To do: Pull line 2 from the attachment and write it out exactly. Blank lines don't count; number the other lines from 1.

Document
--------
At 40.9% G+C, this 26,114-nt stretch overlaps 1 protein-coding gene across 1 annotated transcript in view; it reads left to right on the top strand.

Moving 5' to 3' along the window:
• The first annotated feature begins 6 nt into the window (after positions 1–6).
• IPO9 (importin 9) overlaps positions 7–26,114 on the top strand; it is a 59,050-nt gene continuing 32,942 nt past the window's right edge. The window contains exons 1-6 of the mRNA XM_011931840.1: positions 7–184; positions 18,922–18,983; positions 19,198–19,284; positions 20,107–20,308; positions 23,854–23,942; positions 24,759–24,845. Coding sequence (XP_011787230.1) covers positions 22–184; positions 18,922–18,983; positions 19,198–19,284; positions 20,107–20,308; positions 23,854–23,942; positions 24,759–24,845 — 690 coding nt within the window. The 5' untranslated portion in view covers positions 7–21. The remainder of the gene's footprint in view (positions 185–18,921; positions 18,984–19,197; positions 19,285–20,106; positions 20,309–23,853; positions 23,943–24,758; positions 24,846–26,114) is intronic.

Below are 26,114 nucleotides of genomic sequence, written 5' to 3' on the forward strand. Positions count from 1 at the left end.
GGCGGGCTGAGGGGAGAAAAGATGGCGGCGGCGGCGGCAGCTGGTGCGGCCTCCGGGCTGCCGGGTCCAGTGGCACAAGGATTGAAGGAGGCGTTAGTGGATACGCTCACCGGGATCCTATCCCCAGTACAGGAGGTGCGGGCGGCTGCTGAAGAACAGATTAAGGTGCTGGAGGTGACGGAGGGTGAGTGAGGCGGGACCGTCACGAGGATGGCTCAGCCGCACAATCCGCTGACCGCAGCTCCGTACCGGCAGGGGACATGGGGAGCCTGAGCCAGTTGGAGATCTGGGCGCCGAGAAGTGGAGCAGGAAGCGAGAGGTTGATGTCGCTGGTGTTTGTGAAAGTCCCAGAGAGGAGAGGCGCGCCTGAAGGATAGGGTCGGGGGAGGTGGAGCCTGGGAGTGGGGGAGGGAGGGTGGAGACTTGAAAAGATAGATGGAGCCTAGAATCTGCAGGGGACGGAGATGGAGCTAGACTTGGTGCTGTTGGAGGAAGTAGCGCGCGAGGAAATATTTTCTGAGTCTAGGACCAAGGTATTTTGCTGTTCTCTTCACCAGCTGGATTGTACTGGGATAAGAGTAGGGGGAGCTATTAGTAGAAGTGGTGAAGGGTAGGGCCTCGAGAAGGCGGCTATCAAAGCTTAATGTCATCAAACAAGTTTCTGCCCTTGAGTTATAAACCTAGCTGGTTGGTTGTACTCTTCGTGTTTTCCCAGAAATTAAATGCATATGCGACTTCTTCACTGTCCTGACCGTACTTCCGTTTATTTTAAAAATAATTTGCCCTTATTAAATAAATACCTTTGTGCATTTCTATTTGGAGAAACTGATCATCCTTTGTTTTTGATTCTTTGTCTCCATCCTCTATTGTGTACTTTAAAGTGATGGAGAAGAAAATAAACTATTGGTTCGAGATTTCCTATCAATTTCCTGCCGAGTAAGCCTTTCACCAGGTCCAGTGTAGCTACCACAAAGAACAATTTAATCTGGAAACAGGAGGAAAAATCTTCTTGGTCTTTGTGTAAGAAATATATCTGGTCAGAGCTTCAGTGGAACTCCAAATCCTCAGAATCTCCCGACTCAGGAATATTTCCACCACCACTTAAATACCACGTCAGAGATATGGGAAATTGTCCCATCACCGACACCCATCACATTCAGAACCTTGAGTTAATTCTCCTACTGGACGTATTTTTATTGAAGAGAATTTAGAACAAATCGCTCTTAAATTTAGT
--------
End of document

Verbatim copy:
Moving 5' to 3' along the window: